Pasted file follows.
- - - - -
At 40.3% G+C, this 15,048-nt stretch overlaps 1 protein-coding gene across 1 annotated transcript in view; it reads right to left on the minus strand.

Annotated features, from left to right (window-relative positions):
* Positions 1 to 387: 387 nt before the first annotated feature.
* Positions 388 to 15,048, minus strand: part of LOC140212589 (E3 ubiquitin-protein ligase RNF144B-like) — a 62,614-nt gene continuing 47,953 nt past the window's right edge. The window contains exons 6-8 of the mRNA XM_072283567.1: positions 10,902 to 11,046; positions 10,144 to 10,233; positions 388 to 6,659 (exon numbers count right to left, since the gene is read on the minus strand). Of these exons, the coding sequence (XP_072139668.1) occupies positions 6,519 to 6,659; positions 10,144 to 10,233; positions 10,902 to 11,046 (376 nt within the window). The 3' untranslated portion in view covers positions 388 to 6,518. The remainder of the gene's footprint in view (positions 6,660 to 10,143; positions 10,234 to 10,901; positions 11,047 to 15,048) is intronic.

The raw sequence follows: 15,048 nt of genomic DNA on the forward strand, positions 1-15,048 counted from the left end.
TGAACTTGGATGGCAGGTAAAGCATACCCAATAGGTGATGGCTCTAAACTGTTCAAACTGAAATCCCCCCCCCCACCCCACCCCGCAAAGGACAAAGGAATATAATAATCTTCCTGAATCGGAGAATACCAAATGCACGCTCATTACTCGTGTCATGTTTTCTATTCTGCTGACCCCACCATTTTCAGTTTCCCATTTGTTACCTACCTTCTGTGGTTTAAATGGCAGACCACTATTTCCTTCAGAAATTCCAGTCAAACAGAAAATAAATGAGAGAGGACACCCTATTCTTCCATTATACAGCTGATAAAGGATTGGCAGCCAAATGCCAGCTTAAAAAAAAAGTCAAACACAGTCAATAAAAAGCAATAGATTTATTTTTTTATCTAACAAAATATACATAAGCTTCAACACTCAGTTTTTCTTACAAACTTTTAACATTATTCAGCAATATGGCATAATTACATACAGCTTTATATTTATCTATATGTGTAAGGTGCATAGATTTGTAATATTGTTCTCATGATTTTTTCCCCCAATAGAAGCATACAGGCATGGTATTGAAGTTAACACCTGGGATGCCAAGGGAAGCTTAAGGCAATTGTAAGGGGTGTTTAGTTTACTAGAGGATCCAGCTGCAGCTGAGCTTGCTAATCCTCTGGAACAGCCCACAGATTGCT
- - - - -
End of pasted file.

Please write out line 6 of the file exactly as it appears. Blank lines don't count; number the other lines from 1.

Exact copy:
TGAACTTGGATGGCAGGTAAAGCATACCCAATAGGTGATGGCTCTAAACTGTTCAAACTGAAATCCCCCCCCCCACCCCACCCCGCAAAGGACAAAGGAATATAATAATCTTCCTGAATCGGAGAATACCAAATGCACGCTCATTACTCGTGTCATGTTTTCTATTCTGCTGACCCCACCATTTTCAGTTTCCCATTTGTTACCTACCTTCTGTGGTTTAAATGGCAGACCACTATTTCCTTCAGAAATTCCAGTCAAACAGAAAATAAATGAGAGAGGACACCCTATTCTTCCATTATACAGCTGATAAAGGATTGGCAGCCAAATGCCAGCTTAAAAAAAAAGTCAAACACAGTCAATAAAAAGCAATAGATTTATTTTTTTATCTAACAAAATATACATAAGCTTCAACACTCAGTTTTTCTTACAAACTTTTAACATTATTCAGCAATATGGCATAATTACATACAGCTTTATATTTATCTATATGTGTAAGGTGCATAGATTTGTAATATTGTTCTCATGATTTTTTCCCCCAATAGAAGCATACAGGCATGGTATTGAAGTTAACACCTGGGATGCCAAGGGAAGCTTAAGGCAATTGTAAGGGGTGTTTAGTTTACTAGAGGATCCAGCTGCAGCTGAGCTTGCTAATCCTCTGGAACAGCCCACAGATTGCT